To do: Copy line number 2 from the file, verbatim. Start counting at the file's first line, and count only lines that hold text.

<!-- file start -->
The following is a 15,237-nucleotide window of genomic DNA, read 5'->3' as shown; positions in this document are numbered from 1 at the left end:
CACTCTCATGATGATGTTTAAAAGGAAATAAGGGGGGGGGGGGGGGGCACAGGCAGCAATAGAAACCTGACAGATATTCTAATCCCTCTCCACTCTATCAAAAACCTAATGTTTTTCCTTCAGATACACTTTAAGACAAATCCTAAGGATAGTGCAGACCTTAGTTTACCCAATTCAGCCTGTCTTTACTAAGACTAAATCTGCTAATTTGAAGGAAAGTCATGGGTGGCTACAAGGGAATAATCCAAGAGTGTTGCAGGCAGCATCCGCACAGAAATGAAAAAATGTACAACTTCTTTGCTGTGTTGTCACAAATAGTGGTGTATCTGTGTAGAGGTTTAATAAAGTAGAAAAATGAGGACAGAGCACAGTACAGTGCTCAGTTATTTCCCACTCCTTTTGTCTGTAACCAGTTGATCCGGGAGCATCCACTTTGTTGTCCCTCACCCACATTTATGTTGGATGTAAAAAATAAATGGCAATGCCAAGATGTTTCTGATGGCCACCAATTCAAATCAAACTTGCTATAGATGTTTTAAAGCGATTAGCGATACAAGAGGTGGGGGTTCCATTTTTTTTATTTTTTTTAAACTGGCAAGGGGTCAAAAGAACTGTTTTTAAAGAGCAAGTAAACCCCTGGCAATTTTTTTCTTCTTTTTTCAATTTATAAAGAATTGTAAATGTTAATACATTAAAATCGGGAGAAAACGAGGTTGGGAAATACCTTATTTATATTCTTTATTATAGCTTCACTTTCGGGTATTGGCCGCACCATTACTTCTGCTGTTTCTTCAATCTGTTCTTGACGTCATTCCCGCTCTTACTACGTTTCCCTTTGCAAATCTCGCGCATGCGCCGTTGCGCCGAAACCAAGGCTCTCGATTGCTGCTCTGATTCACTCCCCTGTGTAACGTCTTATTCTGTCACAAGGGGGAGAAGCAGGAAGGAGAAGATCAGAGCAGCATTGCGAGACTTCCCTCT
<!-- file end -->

CACTCTCATGATGATGTTTAAAAGGAAATAAGGGGGGGGGGGGGGGGCACAGGCAGCAATAGAAACCTGACAGATATTCTAATCCCTCTCCACTCTATCAAAAACCTAATGTTTTTCCTTCAGATACACTTTAAGACAAATCCTAAGGATAGTGCAGACCTTAGTTTACCCAATTCAGCCTGTCTTTACTAAGACTAAATCTGCTAATTTGAAGGAAAGTCATGGGTGGCTACAAGGGAATAATCCAAGAGTGTTGCAGGCAGCATCCGCACAGAAATGAAAAAATGTACAACTTCTTTGCTGTGTTGTCACAAATAGTGGTGTATCTGTGTAGAGGTTTAATAAAGTAGAAAAATGAGGACAGAGCACAGTACAGTGCTCAGTTATTTCCCACTCCTTTTGTCTGTAACCAGTTGATCCGGGAGCATCCACTTTGTTGTCCCTCACCCACATTTATGTTGGATGTAAAAAATAAATGGCAATGCCAAGATGTTTCTGATGGCCACCAATTCAAATCAAACTTGCTATAGATGTTTTAAAGCGATTAGCGATACAAGAGGTGGGGGTTCCATTTTTTTTATTTTTTTTAAACTGGCAAGGGGTCAAAAGAACTGTTTTTAAAGAGCAAGTAAACCCCTGGCAATTTTTTTCTTCTTTTTTCAATTTATAAAGAATTGTAAATGTTAATACATTAAAATCGGGAGAAAACGAGGTTGGGAAATACCTTATTTATATTCTTTATTATAGCTTCACTTTCGGGTATTGGCCGCACCATTACTTCTGCTGTTTCTTCAATCTGTTCTTGACGTCATTCCCGCTCTTACTACGTTTCCCTTTGCAAATCTCGCGCATGCGCCGTTGCGCCGAAACCAAGGCTCTCGATTGCTGCTCTGATTCACTCCCCTGTGTAACGTCTTATTCTGTCACAAGGGGGAGAAGCAGGAAGGAGAAGATCAGAGCAGCATTGCGAGACTTCCCTCT